Generally when combining datasets you want to join them on some key. But sometimes you really want a range lookup like Excel's VLOOKUP. A common example is binning values; you want to group values into custom ranges. While you could do this with a giant CASE statement, it's much more flexible to specify in a separate table (for regular intervals you can do it with some integer division gymnastics). It is possible to implement VLOOKUP in SQL by using window functions to select the right rows.

For example to do a range lookup of users.amount on bins.bin to get bin.label you can use:

select u.*, label
from users as u
left join (
select bins.*, lead(bin) over (order by bin) as next_bin
from bins
) b on amount >= bin and (next_bin is null or amount < next_bin)

The rest of this article elaborates on this example and some different ways to solve it.

Excel Approach

Suppose we have some users names and amounts.

name amount
dan -1
john 1
cat 2
sam 3
miguel 4
tom 5
kyle 9

We want to bin this into custom bins (where the bin is unique and sorted):

bin label
0 0-2
2 2-6
6 6-7
7 7+

This is simple in excel; if the latter range is labelled bin and the we can do VLOOKUP(C10, bins, 2) (where C10 is an example amount).

Example of VLOOKUP on Bins problem

The result is:

name amount label
dan -1 NULL
john 1 0-2
cat 2 2-6
sam 3 2-6
miguel 4 2-6
tom 5 2-6
kyle 9 7+

Using double joins in SQL

The range lookup goes down the rows until it hits one that is larger than the value. We can do this by getting the maximum bin for which amount >= bin. We can then join this maximum bin back to the bin table to find out the label (fiddle)

select name, amount, label from (
select name, amount, max(bin) as max_bin
from users
left join bins on amount >= bin
group by name, amount
) as user_bin
left join bins on bin = max_bin
order by amount

Unforutnately we need to group by all the key columns (here name and amount) and join to the bin table twice to do this. We can improve on this by using the row_number window function.

Using row_number

Another way to get the range lookup is to find the last row for which amount >= bin is true, using the row_number window function. In this case we just need partition keys that uniquely identify the row, in this example we can just use user (fiddle).

select name, amount, label from (
select name, amount, label,
        row_number() over (partition by name order by bin desc) as rn
from users
left join bins on amount >= bin
) labelled_users
where coalesce(rn, 1) = 1

Note that we use the coalesce to avoid dropping off the NULL labelled row.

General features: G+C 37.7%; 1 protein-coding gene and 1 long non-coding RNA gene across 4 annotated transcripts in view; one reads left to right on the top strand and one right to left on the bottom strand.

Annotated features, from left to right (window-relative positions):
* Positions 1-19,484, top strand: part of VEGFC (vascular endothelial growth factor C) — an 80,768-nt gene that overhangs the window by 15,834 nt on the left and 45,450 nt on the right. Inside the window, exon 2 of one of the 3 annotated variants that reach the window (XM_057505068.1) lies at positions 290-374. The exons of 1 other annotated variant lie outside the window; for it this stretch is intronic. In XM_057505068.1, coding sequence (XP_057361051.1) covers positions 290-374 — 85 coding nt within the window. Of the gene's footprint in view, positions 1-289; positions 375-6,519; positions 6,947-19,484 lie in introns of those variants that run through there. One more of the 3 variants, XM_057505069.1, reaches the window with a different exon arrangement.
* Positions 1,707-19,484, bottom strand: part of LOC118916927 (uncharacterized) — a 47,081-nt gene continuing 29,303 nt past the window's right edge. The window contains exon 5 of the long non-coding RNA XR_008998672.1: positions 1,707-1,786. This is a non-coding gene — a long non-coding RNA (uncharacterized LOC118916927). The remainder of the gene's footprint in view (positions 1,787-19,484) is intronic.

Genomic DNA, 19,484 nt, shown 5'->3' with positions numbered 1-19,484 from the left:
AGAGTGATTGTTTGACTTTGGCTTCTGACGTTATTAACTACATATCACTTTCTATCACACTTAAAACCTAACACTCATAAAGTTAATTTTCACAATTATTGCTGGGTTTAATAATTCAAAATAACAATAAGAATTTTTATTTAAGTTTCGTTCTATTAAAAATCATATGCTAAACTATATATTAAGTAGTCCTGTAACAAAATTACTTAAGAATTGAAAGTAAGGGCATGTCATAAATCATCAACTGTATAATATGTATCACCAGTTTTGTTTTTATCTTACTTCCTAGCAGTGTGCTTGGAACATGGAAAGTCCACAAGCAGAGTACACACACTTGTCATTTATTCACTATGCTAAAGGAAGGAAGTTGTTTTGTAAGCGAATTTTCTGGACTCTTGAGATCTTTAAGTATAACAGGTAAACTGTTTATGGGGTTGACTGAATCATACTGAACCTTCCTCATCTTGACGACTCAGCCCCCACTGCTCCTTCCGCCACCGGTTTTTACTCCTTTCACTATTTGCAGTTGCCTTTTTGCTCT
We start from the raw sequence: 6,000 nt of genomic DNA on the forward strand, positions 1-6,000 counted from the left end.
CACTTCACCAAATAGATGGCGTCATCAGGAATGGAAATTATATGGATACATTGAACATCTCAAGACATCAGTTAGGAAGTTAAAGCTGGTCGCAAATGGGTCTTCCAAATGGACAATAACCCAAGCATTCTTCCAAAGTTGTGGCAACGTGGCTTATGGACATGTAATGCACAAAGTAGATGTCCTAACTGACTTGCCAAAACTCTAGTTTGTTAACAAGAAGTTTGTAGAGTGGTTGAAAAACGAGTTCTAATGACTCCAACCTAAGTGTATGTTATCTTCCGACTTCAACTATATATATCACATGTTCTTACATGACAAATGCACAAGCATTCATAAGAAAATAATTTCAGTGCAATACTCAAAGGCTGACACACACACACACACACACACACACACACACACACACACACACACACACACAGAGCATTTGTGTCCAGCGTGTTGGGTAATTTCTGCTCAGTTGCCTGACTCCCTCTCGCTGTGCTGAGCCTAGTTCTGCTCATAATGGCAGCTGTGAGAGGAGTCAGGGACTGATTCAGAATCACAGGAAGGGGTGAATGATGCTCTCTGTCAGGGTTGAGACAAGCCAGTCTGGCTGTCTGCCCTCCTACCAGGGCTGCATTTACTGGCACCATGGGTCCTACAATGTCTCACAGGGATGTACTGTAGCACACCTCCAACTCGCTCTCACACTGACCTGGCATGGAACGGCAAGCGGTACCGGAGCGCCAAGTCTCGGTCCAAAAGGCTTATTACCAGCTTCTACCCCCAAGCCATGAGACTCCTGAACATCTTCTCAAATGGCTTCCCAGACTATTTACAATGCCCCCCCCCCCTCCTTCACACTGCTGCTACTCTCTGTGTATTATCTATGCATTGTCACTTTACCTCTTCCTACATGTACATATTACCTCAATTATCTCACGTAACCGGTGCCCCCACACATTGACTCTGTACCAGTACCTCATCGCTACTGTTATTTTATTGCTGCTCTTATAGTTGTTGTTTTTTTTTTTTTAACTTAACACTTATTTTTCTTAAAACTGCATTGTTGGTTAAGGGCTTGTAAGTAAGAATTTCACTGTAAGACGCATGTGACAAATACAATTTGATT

The issue with this is we need to keep track of the key column, we can avoid that by directly implementing the range lookups on joining to the bins table.

Using a range join in SQL

Another way of looking at the range lookup is that we want the last row where amount >= bin, and so for the next row amount < bin. We can implement this using the lead window function (fiddle)

select u.*, label
from users as u
left join (
select bins.*, lead(bin) over (order by bin) as next_bin
from bins
) b on amount >= bin and (next_bin is null or amount < next_bin)

This is the most flexible solution because we don't need to know anything about the key columns of users. If you wanted a different kind of range lookup behaviour you could also implement it by changing lead to lag and moving around the inequalities. While we could have manually constructed next_bin in the table, using the lead function ensures that the bins are set right.

Creating a fallback for small values

In matching VLOOKUP we end up with anything before the first bin being labelled as NULL. We could try to create a minimum bin with the smallest allowable value (like the smallest integer, -Infinity for a float or the empty string), but this is messy. Another way to try to handle this is by adding a NULL to the bins for the initial fallback.

bin label
NULL <0
0 0-2
2 2-6
6 6-7
7 7+

Then we can catch this case in our previous query, being careful to order NULL first (fiddle):

select u.*, label
from users as u
left join (
select bins.*, lead(bin) over (order by bin nulls first) as next_bin
from bins
) b on (bin is null or amount >= bin) and (next_bin is null or amount < next_bin)

Finally giving

name amount label
dan -1 <0
john 1 0-2
cat 2 2-6
sam 3 2-6
miguel 4 2-6
tom 5 2-6
kyle 9 7+

So we have a flexible SQL binning solution that relies on an external table. If we ever want to change the bins (or the labels) we can just update the bins table.